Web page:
Could words be plainer? Jesus taught that His Kingdom is a spiritual kingdom. Yet, so many still look for a future physical kingdom. Matthew teaches us much about the Kingdom of Heaven. 32 times in Matthew's gospel Jesus talks about the Kingdom of Heaven. Matthew's dominating idea is that of Jesus as the Messiah and King of Israel.

Jesus spoke Aramaic; the Gospel writers translated Jesus' sermons and parables into Greek. Mark, Luke, and John translated Jesus' words as "kingdom of God." Matthew sometimes used this phrase too, but often he preferred to translate Jesus' Aramaic words as "kingdom of heaven." The two phrases mean exactly the same thing, because they are translations of the same Aramaic words of Jesus.

What did Jesus mean when he spoke of the kingdom of God? He meant, quite simply, the rule of God. The kingdom of God is the reign of God. Matthew emphasizes the coming kingdom and the judgment of all who reject it. Right at the beginning, there is John the Baptist's call to repentance and warning of judgment to all who rejected God's kingdom (Matthew 3:1-3).

The emergence of John the Baptist was like the sudden sounding of the voice of God. It had been four hundred years since the voice of the prophets had spoken. The Jews believed that Elijah would return before Messiah came, and that he would be the herald of the coming King and evidence that the judgment was drawing near (Malachi 3:1-2; 4:5).

John wore a garment of camel's hair, and a leather belt around his waist. That is the very description of the raiment which Elijah had worn (2 Kings 1:8): John's message was one of repentance or judgment. Had they known their Bibles, they should have recognized him (Matthew 3:7-12). John warns them not to count on their ancestry to save them. They needed to repent, turn to God, or they would suffer His wrath. Verse 12 is a prophecy speaking of AD 70 and the destruction of Jerusalem.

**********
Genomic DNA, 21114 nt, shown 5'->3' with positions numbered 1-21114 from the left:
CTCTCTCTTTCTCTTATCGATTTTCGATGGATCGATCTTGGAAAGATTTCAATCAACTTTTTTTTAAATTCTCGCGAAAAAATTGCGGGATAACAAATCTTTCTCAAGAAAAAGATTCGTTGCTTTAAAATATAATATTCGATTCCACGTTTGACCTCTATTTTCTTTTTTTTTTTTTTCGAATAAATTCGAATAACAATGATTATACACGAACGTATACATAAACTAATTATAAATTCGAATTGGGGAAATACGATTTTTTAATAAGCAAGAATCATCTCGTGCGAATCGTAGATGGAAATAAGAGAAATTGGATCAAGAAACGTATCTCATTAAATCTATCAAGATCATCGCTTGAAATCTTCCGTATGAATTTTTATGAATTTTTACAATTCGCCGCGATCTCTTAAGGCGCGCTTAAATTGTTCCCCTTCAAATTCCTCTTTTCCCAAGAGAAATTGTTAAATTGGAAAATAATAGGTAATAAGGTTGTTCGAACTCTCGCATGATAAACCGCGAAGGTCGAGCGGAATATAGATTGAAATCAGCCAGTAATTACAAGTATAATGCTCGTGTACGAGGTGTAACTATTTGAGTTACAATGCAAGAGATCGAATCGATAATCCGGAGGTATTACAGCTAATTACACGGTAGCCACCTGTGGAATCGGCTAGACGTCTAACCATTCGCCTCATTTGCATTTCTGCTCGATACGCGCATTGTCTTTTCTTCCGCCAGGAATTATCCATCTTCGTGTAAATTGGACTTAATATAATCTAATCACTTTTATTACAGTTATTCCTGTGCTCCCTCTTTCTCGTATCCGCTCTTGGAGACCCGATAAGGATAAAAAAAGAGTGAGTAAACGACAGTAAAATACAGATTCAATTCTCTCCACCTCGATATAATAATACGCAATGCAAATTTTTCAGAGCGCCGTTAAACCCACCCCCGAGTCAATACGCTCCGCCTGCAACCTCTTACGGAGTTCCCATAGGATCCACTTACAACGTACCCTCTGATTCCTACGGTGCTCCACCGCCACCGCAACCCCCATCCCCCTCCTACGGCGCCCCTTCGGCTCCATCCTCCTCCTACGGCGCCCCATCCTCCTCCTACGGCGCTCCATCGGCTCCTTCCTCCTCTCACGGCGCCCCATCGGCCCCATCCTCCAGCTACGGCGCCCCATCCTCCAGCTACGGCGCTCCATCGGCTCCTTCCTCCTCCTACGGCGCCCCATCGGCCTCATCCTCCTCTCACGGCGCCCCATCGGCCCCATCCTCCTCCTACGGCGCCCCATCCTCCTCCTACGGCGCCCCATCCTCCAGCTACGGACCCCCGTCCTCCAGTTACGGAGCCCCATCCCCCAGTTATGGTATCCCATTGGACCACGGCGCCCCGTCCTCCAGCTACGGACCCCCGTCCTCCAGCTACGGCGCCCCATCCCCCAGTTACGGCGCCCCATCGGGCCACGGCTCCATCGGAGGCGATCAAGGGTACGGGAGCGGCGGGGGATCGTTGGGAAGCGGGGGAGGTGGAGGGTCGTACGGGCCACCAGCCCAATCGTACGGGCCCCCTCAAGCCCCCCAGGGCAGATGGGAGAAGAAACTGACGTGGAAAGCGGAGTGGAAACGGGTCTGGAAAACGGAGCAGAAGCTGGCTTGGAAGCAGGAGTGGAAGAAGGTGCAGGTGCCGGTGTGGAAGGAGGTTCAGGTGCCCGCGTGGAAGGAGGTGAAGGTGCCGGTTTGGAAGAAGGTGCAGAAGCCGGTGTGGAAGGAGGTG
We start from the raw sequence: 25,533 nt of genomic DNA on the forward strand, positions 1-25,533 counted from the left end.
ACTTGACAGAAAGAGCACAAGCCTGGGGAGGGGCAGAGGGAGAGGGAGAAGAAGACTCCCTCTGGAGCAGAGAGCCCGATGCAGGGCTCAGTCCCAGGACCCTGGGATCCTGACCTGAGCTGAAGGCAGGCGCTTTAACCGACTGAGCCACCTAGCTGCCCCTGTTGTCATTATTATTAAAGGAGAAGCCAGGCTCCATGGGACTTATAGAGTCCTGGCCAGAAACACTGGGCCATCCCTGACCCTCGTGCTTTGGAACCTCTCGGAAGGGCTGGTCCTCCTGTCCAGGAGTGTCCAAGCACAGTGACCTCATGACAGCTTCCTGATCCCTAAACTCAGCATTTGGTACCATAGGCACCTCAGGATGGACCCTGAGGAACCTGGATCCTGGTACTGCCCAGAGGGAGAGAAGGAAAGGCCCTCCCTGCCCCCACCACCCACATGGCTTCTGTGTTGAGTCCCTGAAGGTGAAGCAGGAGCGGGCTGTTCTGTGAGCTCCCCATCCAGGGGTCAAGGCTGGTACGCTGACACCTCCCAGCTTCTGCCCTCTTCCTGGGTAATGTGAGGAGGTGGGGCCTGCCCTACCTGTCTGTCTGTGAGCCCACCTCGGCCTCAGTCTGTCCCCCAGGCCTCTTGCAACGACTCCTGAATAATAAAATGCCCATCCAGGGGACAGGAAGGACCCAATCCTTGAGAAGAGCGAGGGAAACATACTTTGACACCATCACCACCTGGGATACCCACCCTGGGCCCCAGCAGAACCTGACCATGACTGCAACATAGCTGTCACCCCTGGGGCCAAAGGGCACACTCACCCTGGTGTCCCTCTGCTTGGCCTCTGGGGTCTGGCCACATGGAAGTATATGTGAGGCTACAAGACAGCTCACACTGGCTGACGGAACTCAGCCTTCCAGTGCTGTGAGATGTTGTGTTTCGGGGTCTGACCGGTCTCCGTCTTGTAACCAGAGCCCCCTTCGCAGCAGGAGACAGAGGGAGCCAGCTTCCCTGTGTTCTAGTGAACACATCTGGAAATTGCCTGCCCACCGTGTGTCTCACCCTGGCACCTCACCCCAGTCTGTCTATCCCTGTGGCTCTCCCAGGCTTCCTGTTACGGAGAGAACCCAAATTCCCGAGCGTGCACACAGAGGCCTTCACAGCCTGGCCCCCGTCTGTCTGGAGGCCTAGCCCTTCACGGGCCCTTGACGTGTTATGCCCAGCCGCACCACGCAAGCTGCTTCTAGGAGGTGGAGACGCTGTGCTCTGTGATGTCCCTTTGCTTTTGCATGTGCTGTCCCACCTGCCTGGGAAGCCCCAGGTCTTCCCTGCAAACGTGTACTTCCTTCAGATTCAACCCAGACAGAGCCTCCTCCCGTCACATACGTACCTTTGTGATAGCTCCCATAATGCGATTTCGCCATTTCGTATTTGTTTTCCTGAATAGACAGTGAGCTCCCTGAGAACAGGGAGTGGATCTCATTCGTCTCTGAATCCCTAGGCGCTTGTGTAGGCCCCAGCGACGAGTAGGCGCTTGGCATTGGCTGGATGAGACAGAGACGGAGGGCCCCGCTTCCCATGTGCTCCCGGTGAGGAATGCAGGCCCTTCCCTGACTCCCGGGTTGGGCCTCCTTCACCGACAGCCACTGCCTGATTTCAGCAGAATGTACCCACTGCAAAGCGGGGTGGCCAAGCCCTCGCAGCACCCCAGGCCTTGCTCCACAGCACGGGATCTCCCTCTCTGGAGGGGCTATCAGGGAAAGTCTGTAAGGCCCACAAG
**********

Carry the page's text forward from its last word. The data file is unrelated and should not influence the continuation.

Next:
Matthew 4:23 should have made it clear to them who he was. Who else could do this but the promised Messiah of Israel (Isaiah 35:4-6). When John was in prison and began to doubt who Jesus was, he sent his disciples to ask if he was He that should come. Jesus said his works should make it evident that he was Messiah (Matthew 11:4-6). Jesus warns that those who reject him as Messiah and his kingdom will suffer judgment (Matthew 8:11-12). Here Jesus uses a famous and vivid Jewish picture. The Jews believed that when the Messiah came, there would be a great banquet at which all Jews would sit down to feast.

The Jews looked forward, with all their hearts, to this Messianic banquet; but it never, for a moment, crossed their minds that any Gentile would ever sit down at it. Yet, here is Jesus saying that many shall come from the east and from the west, and sit down at the table at that banquet. Still worse, he says that many of the sons of the kingdom will be shut out. The Jews had to learn that the passport to God's presence is not membership of any nation; it is faith.

Jesus continually warned the Jews of their coming judgment because of their apostasy. I believe that most, if not all, of Jesus' parables deal with the kingdom of God or the destruction of Jerusalem because of their rejection of that Kingdom. As we move closer to chapter 24, notice the building of the judgment theme (Matthew 21:33-43). Keep verse 43 in mind, because it relates to the prophecy of Jesus in Matthew 24.

Matthew 21:43, "Therefore say I unto you, The kingdom of God shall be taken from you, and given to a nation bringing forth the fruits thereof."

Jesus had clearly prophesied that the Kingdom of God would be taken from the Jews and given to another nation who would bring forth fruit. Listen to what God said to Israel through the prophet Isaiah:

Isaiah 65:15 (NKJV) "You shall leave your name as a curse to My chosen; For the Lord GOD will slay you, And call His servants by another name;"